During the 1990s, state governments began legalizing riverboat and barge gaming. Some states further required that gaming activities only be conducted while the riverboats were cruising. The casinos restricted to riverboat gaming were built as stand-alone operations and their contributions to their local community came primarily in the form of tax revenue and jobs – and they delivered. Since then, these riverboat and barge casinos have chosen to add hotels and other non-gaming amenities to serve their casino guests better. The riverboat casinos remote location precluded any opportunity to merge these new amenities into other city entertainment activities. The Casinos essentially became self-contained islands within the confines of larger urban environments.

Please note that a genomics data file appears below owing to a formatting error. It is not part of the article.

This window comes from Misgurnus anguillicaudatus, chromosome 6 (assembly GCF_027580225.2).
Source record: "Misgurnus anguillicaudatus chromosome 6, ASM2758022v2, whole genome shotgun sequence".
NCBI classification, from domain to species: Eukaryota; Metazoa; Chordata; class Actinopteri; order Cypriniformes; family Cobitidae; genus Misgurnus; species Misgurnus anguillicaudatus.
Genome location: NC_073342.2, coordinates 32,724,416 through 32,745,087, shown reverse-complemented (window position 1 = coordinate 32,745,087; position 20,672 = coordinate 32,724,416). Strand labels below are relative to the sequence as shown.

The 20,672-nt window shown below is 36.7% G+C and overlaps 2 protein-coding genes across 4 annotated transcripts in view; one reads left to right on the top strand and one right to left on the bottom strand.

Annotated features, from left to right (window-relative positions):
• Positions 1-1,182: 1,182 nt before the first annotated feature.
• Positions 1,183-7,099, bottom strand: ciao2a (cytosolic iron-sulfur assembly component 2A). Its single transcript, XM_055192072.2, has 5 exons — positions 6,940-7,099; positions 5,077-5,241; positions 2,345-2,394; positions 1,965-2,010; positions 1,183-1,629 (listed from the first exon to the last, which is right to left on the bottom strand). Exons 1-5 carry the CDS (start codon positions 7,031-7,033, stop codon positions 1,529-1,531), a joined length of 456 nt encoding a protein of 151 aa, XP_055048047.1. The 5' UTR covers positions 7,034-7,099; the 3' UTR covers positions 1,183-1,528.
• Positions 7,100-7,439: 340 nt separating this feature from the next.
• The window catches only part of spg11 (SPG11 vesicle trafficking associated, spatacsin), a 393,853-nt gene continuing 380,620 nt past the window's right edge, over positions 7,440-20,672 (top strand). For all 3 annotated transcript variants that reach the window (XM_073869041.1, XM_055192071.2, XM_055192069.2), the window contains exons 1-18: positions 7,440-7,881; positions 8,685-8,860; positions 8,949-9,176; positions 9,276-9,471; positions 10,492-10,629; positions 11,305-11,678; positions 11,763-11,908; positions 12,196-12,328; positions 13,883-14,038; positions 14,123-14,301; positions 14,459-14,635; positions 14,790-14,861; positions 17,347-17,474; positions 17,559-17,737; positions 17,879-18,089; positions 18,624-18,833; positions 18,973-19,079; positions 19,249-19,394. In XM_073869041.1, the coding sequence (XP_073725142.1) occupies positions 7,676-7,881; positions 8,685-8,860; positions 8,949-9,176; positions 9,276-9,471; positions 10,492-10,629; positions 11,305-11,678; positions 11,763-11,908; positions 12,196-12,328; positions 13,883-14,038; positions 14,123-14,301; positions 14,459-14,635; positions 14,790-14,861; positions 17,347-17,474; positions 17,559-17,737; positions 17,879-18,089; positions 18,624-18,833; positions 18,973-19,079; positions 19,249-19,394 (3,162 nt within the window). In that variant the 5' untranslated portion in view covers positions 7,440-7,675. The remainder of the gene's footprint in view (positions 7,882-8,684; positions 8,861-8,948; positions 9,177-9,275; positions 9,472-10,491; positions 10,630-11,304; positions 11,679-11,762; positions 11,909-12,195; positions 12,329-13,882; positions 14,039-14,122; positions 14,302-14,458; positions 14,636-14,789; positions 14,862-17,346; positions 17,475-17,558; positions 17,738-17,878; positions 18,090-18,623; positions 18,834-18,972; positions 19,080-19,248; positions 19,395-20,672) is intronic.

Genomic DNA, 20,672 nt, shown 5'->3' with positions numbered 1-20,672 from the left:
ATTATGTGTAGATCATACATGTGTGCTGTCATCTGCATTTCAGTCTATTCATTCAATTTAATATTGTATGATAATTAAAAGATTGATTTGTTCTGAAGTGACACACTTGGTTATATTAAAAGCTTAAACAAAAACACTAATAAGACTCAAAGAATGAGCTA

In the last several years, as casinos became land-based, they have been used as a catalyst for urban regeneration. Each new casino learns from its predecessors how to better integrate into the surrounding community and how to leverage local, existing businesses into the activation of a downtown entertainment district. In the last 24 months, several urban casinos have successfully increased local business traffic and revenues achieving the larger goal of creating an active downtown with a casino versus a casino that exists in an island.
(Source: Klebanow, Andrew M., Casinos and the City: A White Paper on the History of Casino Development in Cities, Past and Current Trends, and Recommendations for Future Development, Global Market Advisors LLC)
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